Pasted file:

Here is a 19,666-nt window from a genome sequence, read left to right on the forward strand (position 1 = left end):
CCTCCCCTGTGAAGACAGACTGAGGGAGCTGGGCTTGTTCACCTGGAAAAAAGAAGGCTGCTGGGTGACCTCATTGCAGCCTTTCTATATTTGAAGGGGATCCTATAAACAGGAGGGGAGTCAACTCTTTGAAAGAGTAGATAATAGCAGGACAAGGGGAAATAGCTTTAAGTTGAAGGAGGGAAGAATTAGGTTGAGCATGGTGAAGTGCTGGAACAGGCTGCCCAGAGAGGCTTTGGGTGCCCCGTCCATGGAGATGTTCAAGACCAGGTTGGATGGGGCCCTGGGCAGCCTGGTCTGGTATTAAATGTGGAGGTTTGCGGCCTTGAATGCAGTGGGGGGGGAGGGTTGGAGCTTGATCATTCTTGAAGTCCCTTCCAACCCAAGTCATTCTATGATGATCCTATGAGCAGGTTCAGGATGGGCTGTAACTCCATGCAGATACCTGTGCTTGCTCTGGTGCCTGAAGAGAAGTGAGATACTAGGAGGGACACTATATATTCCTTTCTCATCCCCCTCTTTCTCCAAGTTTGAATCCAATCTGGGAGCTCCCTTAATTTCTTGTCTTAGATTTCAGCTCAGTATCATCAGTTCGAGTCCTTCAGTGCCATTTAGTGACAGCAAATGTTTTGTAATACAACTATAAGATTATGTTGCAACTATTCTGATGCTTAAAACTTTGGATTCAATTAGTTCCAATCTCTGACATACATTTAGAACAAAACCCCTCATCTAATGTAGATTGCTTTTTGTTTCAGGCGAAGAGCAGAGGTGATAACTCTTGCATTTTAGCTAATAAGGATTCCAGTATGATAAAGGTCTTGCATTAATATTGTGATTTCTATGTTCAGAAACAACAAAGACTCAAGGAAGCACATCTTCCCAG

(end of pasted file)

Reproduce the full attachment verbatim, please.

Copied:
Here is a 19,666-nt window from a genome sequence, read left to right on the forward strand (position 1 = left end):
CCTCCCCTGTGAAGACAGACTGAGGGAGCTGGGCTTGTTCACCTGGAAAAAAGAAGGCTGCTGGGTGACCTCATTGCAGCCTTTCTATATTTGAAGGGGATCCTATAAACAGGAGGGGAGTCAACTCTTTGAAAGAGTAGATAATAGCAGGACAAGGGGAAATAGCTTTAAGTTGAAGGAGGGAAGAATTAGGTTGAGCATGGTGAAGTGCTGGAACAGGCTGCCCAGAGAGGCTTTGGGTGCCCCGTCCATGGAGATGTTCAAGACCAGGTTGGATGGGGCCCTGGGCAGCCTGGTCTGGTATTAAATGTGGAGGTTTGCGGCCTTGAATGCAGTGGGGGGGGAGGGTTGGAGCTTGATCATTCTTGAAGTCCCTTCCAACCCAAGTCATTCTATGATGATCCTATGAGCAGGTTCAGGATGGGCTGTAACTCCATGCAGATACCTGTGCTTGCTCTGGTGCCTGAAGAGAAGTGAGATACTAGGAGGGACACTATATATTCCTTTCTCATCCCCCTCTTTCTCCAAGTTTGAATCCAATCTGGGAGCTCCCTTAATTTCTTGTCTTAGATTTCAGCTCAGTATCATCAGTTCGAGTCCTTCAGTGCCATTTAGTGACAGCAAATGTTTTGTAATACAACTATAAGATTATGTTGCAACTATTCTGATGCTTAAAACTTTGGATTCAATTAGTTCCAATCTCTGACATACATTTAGAACAAAACCCCTCATCTAATGTAGATTGCTTTTTGTTTCAGGCGAAGAGCAGAGGTGATAACTCTTGCATTTTAGCTAATAAGGATTCCAGTATGATAAAGGTCTTGCATTAATATTGTGATTTCTATGTTCAGAAACAACAAAGACTCAAGGAAGCACATCTTCCCAG